The nutrition team worked with students to create murals in the cafeteria that reflect the diverse student body.

By Kristi Mollner, MS, RD

Sodexo is committed to supporting diversity, equity and inclusion at every school we serve. The nutrition team at Balsz Elementary School District in Phoenix, AZ exemplifies this core company value, celebrating diversity by creating nutritious meals that reflect a wide range of cultures. Each year, the nutrition team engages students and staff through culinary projects and educational opportunities that emphasize culture. These initiatives include themed lunches, education on traditional cultural foods and an award-winning farm-to-school program.


Menus that Showcase Student Diversity

The menu for Indigenous Peoples’ Day featured Three Sisters Soup, House-made Blue Corn Tortillas and Melon Salad.

The district is culturally rich, with more than 93% of students belonging to ethnic and racial minority groups. Students come from all over the world, including Latin American countries, several African nations and multiple Native American tribes. Meals are a universal experience, and they offer a chance for students to connect with one another and learn more about both their own heritage and the cultures of their classmates. In a highly diverse student population, food brings everyone together.

Each week, we celebrate diversity with Traditional Thursdays, featuring authentic ethnic dishes at lunch that reflect students’ diverse heritages. Examples include Somali Cambuulo iyo Maraq, Navajo beef stew and Mexican pinto bean street tacos. The district also follows a strict pork-free rule to honor some students’ religious practices.

We also spotlight special heritage days and months throughout the school year. Our team creates culturally driven lunch menus to celebrate Indigenous Peoples’ Day, Mexican Independence Day, Hispanic Heritage Month and Black History Month. For Black History Month one year, the nutrition team collected recipes from community members and made them a regular part of the school lunch menu in subsequent years.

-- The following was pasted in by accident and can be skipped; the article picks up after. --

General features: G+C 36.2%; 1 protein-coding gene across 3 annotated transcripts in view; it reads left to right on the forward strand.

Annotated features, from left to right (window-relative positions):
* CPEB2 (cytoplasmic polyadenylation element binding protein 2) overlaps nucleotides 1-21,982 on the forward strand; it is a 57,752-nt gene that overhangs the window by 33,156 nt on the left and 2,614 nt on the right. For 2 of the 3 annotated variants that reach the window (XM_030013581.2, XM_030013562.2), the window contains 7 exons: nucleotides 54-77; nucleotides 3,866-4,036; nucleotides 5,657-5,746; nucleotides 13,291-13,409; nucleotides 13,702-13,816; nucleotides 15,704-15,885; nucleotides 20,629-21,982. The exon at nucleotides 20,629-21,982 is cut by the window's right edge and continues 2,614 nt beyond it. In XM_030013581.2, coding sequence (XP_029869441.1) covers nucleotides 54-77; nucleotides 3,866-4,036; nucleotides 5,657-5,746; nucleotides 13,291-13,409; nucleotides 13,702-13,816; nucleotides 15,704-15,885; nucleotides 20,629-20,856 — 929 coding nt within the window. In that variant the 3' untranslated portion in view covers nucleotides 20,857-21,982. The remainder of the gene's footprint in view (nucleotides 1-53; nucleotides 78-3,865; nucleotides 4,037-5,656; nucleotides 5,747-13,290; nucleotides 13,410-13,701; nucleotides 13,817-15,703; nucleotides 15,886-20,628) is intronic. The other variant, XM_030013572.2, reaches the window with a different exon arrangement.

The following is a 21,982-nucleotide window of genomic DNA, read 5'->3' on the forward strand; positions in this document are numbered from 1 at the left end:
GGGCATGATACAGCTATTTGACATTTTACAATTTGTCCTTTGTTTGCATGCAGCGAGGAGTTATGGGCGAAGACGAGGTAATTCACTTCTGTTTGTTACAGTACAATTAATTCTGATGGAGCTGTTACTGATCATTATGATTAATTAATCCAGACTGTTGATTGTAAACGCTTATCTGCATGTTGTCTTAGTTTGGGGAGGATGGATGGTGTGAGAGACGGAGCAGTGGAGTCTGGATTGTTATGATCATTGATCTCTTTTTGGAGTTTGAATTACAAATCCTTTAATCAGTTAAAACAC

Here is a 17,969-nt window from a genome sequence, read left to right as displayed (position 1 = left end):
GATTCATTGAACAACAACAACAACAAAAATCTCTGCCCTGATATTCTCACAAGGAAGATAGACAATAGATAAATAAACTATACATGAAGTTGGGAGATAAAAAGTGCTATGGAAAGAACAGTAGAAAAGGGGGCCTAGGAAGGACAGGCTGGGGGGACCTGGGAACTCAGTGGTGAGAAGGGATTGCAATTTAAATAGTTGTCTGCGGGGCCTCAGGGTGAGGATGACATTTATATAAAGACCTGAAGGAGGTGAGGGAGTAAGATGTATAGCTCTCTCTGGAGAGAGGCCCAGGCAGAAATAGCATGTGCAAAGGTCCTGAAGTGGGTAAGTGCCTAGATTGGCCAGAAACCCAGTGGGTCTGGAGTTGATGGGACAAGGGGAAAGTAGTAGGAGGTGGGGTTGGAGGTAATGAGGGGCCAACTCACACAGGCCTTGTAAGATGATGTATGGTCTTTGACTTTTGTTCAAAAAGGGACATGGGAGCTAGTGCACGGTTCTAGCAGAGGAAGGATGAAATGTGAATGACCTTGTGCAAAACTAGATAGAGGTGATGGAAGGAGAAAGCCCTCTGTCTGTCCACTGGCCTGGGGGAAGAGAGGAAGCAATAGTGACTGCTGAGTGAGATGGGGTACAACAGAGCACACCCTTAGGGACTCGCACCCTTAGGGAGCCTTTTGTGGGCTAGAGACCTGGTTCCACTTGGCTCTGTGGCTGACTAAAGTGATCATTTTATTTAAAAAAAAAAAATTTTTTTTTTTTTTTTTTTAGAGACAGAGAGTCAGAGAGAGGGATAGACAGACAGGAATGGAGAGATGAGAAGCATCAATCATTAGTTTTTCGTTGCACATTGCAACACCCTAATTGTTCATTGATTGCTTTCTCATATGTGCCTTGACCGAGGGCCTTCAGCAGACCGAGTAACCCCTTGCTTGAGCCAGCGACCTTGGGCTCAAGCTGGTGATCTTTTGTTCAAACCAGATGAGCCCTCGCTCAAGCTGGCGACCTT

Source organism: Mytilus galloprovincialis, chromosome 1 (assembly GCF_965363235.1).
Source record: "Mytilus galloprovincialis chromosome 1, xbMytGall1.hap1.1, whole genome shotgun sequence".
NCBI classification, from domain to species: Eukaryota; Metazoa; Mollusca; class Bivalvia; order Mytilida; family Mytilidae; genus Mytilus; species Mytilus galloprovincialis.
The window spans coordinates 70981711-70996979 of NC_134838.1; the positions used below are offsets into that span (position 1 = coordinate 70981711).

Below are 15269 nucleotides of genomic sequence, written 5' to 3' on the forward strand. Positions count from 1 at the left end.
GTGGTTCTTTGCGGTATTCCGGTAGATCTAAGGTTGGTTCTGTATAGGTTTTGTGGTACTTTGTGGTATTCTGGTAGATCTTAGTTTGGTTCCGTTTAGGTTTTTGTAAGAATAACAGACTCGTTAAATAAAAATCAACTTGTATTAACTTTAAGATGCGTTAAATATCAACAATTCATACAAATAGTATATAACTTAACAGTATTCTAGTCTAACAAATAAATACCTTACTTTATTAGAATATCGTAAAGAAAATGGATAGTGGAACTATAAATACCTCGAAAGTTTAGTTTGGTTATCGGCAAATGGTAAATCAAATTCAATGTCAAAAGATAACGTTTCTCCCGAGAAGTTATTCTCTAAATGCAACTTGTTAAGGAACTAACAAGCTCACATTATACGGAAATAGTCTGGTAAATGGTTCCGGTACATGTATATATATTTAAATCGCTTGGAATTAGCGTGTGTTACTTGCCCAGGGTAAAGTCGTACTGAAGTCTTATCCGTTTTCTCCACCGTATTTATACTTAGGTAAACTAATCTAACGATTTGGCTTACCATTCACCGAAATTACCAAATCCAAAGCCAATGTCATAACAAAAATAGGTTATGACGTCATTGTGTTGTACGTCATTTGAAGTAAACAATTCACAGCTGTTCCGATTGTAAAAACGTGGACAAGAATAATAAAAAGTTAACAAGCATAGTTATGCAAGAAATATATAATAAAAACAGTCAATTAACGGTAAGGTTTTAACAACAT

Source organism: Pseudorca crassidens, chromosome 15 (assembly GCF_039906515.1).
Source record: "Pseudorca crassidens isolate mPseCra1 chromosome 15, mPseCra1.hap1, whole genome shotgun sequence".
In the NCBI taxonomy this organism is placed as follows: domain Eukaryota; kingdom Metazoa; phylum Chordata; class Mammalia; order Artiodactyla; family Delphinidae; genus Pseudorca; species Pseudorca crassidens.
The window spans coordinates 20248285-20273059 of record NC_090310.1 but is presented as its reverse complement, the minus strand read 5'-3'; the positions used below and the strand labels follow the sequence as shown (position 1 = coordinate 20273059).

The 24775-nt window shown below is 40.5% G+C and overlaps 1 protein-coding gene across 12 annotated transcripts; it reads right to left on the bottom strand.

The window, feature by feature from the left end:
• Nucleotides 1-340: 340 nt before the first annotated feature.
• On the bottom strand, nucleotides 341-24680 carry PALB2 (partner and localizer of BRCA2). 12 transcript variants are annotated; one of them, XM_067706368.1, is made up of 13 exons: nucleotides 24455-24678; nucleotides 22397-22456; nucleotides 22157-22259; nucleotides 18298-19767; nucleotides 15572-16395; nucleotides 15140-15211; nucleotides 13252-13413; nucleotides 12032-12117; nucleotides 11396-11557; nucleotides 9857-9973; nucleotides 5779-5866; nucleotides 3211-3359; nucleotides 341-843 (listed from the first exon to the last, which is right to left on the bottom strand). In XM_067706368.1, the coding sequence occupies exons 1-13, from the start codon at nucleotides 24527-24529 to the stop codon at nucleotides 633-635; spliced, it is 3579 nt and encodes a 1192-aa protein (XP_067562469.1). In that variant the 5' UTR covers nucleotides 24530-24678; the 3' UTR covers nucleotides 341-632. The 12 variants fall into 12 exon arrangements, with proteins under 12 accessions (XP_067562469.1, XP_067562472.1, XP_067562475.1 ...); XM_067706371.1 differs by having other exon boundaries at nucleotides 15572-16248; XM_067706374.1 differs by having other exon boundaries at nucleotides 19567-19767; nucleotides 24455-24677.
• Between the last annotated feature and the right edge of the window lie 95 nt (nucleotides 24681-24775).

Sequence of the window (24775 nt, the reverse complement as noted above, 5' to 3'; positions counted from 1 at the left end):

Celebrating Traditional Foods

Balsz Superintendent Dr. Arleen Kennedy demonstrates how to cook traditional African American recipes.

Last year, Balsz partnered with Arizona Health Zone (the state’s SNAP-Ed program) and Native Health to create cooking demonstration videos. These videos demonstrated traditional Native American (focusing on Navajo), Latin American (specifically Mexico), and African American dishes. Each video included a discussion about foods and their significance to their respective cultures. Each recipe also incorporated a nutritious twist. And, boy, were these videos popular! Students and community members across Arizona continue to share the videos to bring awareness to traditional cultural foods.


Promoting Local Foods

The Balsz Elementary School District nutrition team regularly connects children to foods traditionally grown in their home state of Arizona. Agricultural literacy, gardening and the procurement of local foods comprise our comprehensive farm-to-school program. We teach students about local foods by bringing in farmers to educate them about life on a farm. Students also learn from local chefs how food grown in Arizona can be integrated into their favorite recipes.

The children learn how to grow their own vegetables by planting seeds in garden beds and recycled milk containers. Students also sample a variety of freshly harvested foods grown throughout the state through taste-test events and special farm-to-school lunch menus. For the past three years, the district has received top honors from the Arizona Department of Education for its farm-to-school initiatives.

Students learn about Arizona-grown grains from a local chef.

This agriculture program continued even when students were forced to learn from home this year because of COVID-19. Balsz received a No Kid Hungry grant to purchase items to create 1,000 take-home garden kits. These kits contained soil, a planting pot, basil seeds, and planting instructions. The kits also included educational materials, such as basil recipes and an activity book. As part of these kits, students were invited to participate in a garden-themed art contest, which will be showcased in our district wellness calendar.


Celebrating Culture at School

Students taste fresh-picked Arizona apples.

Nutrition education and celebrating diversity are important parts of any food service program. Food service teams should start by reaching out to their district’s administrative staff to learn the demographic makeup of the student body and then focus on creating a program that highlights food diversity.

Here are a few other ways to bring diversity into a school’s nutrition program:

  • Encourage students and their families to collect traditional recipes to feature on your menu or as part of special theme days.
  • Celebrate heritage months and days with special menu items, student taste tests and educational opportunities.
  • Create a nutrition calendar featuring recipes and heritage days or months.
  • Form a farm-to-school program by partnering with local farmers and chefs, procuring local foods and enriching students' learning with agriculture literacy and gardening.
  • Share all your great work on the school’s social media pages.
Garden kits for students to take home.

Whatever special initiative you choose, make personalizing student nutrition a priority and watch your students reap the rewards.




March 12, 2021